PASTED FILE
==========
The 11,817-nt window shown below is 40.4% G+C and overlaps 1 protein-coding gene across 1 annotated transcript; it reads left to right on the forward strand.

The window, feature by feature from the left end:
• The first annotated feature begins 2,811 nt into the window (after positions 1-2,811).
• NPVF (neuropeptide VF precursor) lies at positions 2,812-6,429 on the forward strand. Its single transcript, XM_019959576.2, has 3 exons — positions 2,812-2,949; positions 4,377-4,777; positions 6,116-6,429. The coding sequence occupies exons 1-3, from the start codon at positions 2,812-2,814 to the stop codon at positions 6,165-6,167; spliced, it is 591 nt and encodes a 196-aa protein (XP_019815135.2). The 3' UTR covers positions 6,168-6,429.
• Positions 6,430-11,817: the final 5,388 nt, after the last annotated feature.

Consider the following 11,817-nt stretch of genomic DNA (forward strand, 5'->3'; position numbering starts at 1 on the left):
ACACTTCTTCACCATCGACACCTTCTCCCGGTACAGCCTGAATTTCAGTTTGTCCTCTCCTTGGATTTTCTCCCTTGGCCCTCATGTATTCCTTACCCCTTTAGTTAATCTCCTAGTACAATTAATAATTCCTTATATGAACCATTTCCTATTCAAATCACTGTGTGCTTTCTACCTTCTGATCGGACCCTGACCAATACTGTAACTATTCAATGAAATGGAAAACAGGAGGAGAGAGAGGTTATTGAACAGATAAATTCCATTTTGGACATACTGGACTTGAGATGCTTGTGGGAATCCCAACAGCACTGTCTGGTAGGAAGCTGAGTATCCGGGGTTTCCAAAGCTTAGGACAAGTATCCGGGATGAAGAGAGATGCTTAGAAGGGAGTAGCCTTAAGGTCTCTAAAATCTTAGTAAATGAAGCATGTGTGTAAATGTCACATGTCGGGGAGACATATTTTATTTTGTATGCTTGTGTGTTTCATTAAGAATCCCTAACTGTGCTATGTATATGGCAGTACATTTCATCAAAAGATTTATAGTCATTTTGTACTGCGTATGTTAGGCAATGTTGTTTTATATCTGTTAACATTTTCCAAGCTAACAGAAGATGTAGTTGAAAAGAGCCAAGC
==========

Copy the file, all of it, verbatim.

The 11,817-nt window shown below is 40.4% G+C and overlaps 1 protein-coding gene across 1 annotated transcript; it reads left to right on the forward strand.

The window, feature by feature from the left end:
• The first annotated feature begins 2,811 nt into the window (after positions 1-2,811).
• NPVF (neuropeptide VF precursor) lies at positions 2,812-6,429 on the forward strand. Its single transcript, XM_019959576.2, has 3 exons — positions 2,812-2,949; positions 4,377-4,777; positions 6,116-6,429. The coding sequence occupies exons 1-3, from the start codon at positions 2,812-2,814 to the stop codon at positions 6,165-6,167; spliced, it is 591 nt and encodes a 196-aa protein (XP_019815135.2). The 3' UTR covers positions 6,168-6,429.
• Positions 6,430-11,817: the final 5,388 nt, after the last annotated feature.

Consider the following 11,817-nt stretch of genomic DNA (forward strand, 5'->3'; position numbering starts at 1 on the left):
ACACTTCTTCACCATCGACACCTTCTCCCGGTACAGCCTGAATTTCAGTTTGTCCTCTCCTTGGATTTTCTCCCTTGGCCCTCATGTATTCCTTACCCCTTTAGTTAATCTCCTAGTACAATTAATAATTCCTTATATGAACCATTTCCTATTCAAATCACTGTGTGCTTTCTACCTTCTGATCGGACCCTGACCAATACTGTAACTATTCAATGAAATGGAAAACAGGAGGAGAGAGAGGTTATTGAACAGATAAATTCCATTTTGGACATACTGGACTTGAGATGCTTGTGGGAATCCCAACAGCACTGTCTGGTAGGAAGCTGAGTATCCGGGGTTTCCAAAGCTTAGGACAAGTATCCGGGATGAAGAGAGATGCTTAGAAGGGAGTAGCCTTAAGGTCTCTAAAATCTTAGTAAATGAAGCATGTGTGTAAATGTCACATGTCGGGGAGACATATTTTATTTTGTATGCTTGTGTGTTTCATTAAGAATCCCTAACTGTGCTATGTATATGGCAGTACATTTCATCAAAAGATTTATAGTCATTTTGTACTGCGTATGTTAGGCAATGTTGTTTTATATCTGTTAACATTTTCCAAGCTAACAGAAGATGTAGTTGAAAAGAGCCAAGC